In a rare victory against the organised gangs, the Indian navy earlier said it had sunk a suspected pirate "mother ship" after it failed to stop for an inspection in the Gulf of Aden, several hundred kilometres north of the location where the hijackers boarded the Sirius Star.

Escort plea

Correspondents say the pirates who seized the Sirius Star on Saturday are a sophisticated group with contacts in Dubai and neighbouring countries.

Money from previous hijackings has been used to buy new boats and weapons as well as develop a network across the Horn of Africa.

On board a Nato warship heading towards Somalia

Shipping companies are now weighing up the risks of using the short-cut route to and from Europe via the Gulf of Aden and the Suez Canal.

However, travelling around South Africa's Cape of Good Hope would add several weeks to average journey times and substantially increase the cost of goods for consumers.

Maersk, one of the world's biggest shipping firms, announced on Thursday that some of its fleet, mainly tankers, would no longer use the Gulf of Aden unless there were more naval escorted convoys.

BBC Africa editor Martin Plaut says there is currently no formal system of convoys in the area.

Indian and Russian ships are working independently in the region, while Nato and the US Navy are working together, advising merchant ships that they are in the area and can protect them.

Other warships are escorting World Food Programme ships carrying aid destined for Somalia, and merchant ships can travel with them as long as they do not slow them down.

A naval taskforce is due to be sent by the EU in December.

'World only cares about pirates'

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Ex-Somali Army Colonel Mohamed Nureh Abdulle lives in Harardhere - the town closest to where the hijacked Saudi oil tanker, Sirius Star is moored. He tells the BBC, via phone from his home, that the town's residents are more concerned about the apparent dumping of toxic waste than piracy.

The Harardhere-born military man advises the town's elders on security matters and is in his fifties.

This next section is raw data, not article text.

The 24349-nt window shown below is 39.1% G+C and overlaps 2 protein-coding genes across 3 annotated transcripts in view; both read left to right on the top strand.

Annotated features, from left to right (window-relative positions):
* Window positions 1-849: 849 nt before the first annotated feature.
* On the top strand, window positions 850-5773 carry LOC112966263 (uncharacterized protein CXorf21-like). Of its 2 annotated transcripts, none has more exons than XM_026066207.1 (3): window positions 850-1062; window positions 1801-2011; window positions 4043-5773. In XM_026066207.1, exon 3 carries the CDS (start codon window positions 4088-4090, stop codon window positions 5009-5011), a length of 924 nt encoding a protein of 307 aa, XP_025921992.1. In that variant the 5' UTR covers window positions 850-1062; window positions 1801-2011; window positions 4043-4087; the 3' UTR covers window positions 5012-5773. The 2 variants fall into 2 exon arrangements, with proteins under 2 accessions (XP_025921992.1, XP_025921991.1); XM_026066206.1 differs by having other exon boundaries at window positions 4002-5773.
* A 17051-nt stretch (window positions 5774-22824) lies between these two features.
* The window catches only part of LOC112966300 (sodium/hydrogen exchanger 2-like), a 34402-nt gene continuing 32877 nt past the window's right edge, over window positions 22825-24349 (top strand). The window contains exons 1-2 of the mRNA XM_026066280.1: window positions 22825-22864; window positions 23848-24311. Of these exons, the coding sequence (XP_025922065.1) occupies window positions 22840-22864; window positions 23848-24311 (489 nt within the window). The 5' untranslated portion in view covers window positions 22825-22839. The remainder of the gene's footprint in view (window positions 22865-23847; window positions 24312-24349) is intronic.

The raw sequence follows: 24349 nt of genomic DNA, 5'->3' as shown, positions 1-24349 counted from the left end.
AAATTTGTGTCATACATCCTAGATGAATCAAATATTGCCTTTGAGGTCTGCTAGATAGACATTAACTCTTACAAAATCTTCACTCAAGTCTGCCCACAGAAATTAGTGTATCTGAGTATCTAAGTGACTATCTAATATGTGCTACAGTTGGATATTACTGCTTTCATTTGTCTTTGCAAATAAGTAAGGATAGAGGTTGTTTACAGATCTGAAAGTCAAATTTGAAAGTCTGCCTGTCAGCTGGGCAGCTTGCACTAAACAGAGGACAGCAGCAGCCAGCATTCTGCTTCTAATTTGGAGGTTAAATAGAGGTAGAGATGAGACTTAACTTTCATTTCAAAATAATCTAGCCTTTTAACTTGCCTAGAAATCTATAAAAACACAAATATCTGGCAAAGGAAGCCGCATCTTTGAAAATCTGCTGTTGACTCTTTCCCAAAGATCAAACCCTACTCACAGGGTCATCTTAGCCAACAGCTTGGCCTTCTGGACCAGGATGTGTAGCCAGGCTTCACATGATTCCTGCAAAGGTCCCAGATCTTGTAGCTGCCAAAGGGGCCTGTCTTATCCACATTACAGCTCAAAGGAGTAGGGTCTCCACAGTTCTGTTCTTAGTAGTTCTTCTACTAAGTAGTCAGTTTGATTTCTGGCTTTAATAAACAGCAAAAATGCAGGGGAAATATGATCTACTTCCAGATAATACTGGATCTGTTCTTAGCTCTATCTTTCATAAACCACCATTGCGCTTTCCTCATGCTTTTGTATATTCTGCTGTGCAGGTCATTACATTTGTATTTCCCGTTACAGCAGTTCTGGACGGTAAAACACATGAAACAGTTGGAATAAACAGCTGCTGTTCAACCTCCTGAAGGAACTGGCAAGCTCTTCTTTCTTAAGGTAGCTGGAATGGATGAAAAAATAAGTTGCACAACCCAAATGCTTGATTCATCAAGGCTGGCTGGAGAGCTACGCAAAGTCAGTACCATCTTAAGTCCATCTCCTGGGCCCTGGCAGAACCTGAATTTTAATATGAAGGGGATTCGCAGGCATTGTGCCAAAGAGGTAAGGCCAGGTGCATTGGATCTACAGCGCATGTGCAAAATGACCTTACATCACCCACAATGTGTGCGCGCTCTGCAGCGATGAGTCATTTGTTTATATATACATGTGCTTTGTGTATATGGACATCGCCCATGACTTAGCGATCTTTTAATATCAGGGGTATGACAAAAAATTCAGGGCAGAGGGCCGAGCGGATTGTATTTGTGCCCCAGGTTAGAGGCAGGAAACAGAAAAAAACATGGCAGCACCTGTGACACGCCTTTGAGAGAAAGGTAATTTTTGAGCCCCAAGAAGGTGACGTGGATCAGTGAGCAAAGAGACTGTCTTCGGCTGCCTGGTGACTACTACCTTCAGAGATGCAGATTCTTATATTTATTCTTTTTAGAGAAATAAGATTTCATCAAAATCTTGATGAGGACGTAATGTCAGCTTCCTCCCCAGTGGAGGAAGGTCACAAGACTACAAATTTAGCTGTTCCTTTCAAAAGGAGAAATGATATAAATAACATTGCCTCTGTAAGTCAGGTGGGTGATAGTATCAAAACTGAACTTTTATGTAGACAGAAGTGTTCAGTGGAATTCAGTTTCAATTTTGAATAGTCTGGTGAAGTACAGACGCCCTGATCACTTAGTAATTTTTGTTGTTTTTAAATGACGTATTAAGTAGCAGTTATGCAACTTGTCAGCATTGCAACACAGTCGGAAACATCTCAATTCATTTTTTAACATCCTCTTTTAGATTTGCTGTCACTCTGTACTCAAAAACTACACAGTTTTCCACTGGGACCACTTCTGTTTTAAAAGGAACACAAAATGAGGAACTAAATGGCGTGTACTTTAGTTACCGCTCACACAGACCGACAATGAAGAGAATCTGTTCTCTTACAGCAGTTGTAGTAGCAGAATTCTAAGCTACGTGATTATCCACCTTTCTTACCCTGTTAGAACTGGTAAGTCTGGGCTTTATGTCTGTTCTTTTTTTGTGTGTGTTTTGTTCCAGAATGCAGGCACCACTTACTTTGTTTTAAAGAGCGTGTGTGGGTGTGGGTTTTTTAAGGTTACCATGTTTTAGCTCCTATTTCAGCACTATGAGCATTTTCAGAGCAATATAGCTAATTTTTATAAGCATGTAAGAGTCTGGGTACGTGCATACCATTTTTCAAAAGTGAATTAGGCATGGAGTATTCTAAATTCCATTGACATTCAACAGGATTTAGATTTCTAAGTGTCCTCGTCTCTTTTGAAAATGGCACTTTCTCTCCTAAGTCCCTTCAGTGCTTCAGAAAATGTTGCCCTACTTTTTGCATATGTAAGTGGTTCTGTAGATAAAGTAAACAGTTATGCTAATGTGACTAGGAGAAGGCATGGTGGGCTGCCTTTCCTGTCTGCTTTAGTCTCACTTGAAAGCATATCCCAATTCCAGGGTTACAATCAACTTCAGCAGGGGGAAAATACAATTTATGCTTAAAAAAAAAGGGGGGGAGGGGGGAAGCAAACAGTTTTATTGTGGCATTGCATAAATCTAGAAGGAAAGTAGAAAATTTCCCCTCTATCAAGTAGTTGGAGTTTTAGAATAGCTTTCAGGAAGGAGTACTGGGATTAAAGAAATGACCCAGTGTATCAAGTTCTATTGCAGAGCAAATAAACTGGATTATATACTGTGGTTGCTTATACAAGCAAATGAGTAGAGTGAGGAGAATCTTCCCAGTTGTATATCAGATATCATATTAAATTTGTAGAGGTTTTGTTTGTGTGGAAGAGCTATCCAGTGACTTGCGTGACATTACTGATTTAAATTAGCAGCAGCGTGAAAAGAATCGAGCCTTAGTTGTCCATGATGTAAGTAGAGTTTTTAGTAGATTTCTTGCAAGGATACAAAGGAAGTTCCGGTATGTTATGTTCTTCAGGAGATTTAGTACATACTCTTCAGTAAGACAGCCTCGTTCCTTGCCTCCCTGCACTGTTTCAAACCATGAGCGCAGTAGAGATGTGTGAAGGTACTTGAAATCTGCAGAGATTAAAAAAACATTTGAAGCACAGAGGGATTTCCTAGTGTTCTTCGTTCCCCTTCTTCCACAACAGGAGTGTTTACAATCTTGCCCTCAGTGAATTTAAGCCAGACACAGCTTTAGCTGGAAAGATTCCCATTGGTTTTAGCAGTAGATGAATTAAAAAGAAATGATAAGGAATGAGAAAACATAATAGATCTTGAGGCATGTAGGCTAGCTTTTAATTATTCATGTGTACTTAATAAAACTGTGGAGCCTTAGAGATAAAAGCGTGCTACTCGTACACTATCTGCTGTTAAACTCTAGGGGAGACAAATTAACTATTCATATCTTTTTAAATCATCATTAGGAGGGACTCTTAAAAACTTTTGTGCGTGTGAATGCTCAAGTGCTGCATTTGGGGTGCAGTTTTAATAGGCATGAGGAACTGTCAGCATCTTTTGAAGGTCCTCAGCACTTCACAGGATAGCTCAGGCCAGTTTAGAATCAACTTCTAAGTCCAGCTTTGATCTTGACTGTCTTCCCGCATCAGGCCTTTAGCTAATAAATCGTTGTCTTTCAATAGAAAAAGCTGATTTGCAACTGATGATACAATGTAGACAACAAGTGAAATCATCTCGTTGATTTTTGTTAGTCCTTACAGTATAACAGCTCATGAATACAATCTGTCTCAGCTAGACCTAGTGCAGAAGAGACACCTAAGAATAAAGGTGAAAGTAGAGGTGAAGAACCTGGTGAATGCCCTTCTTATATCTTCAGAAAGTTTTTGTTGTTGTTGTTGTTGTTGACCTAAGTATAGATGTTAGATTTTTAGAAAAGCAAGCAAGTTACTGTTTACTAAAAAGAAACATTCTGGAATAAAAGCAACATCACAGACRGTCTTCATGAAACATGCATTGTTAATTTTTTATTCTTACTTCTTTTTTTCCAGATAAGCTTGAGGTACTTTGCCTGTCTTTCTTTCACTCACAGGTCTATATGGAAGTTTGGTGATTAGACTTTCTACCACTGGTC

Somalia has been wracked by conflict since 1991 - when its last national government was forced from power.

The super-tanker is close to our coast. It is a very, very long ship. Some time ago we had our own problems of piracy in our town but that has not happened lately.

The people who have been hijacking these ships in our seas are not from our region. We do not know any of the guys on the super-tanker and they haven't made any contact with us.

You know, our problem is not piracy. It is illegal dumping.

These problems have been going for sometime and the world knows about it. The Americans have been here in the region for a long time now - they know about the pollution.

Instead, no, the world is only talking about the pirates and the money involved.

Mysterious illnesses

Meanwhile, there has been something else going on and it has been going on for years. There are many dumpings made in our sea, so much rubbish.


It is dumped in our seas and it washes up on our coastline and spreads into our area.

A few nights ago, some tanks came out from the high sea and they cracked it seems and now they are leaking into the water and into the air.

The first people fell ill yesterday afternoon. People are reporting mysterious illnesses; they are talking about it as though it were chicken pox - but it is not exactly like that either. Their skin is bad. They are sneezing, coughing and vomiting.

This is the first time it has been like this; that people have such very, very bad sickness.

The people who have these symptoms are the ones who wake early, before it is light, and herd their livestock to the shore to graze. The animals are sick from drinking the water and the people who washed in the water are now suffering.


We are people who live in a very remote town and here, we are isolated; we only rely on God.

This town is close to the sea. It is a very old town which has a mixture of Somali clans. It is not big but it has a well-knit community.

Our community used to rely on fishing. But now no-one fishes. You see, a lot of foreign ships were coming and they were fishing heavily - their big nets would wipe out everything, even the fishermen's equipment. They could not compete.

So the people here began farming and keeping greater numbers of livestock. Like in any other Somali town, all one can do is rely on oneself.

But now we have these medical hazards.

What can we do about it?

Kenya to host forum on piracy

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By OLIVER MATHENGEPosted Friday, November 21 2008 at 11:46

In Summary

  • President directs Foreign minister to convene summit.
  • Piracy result of international community failure to deal with internal politics of Somalia.

President Kibaki is set to host an international conference in Nairobi to discuss the escalating incidences of piracy along the East African coastline.

Foreign Affairs minister Moses Wetang’ula has said that the president has instructed him to convene the meeting at the earliest opportunity.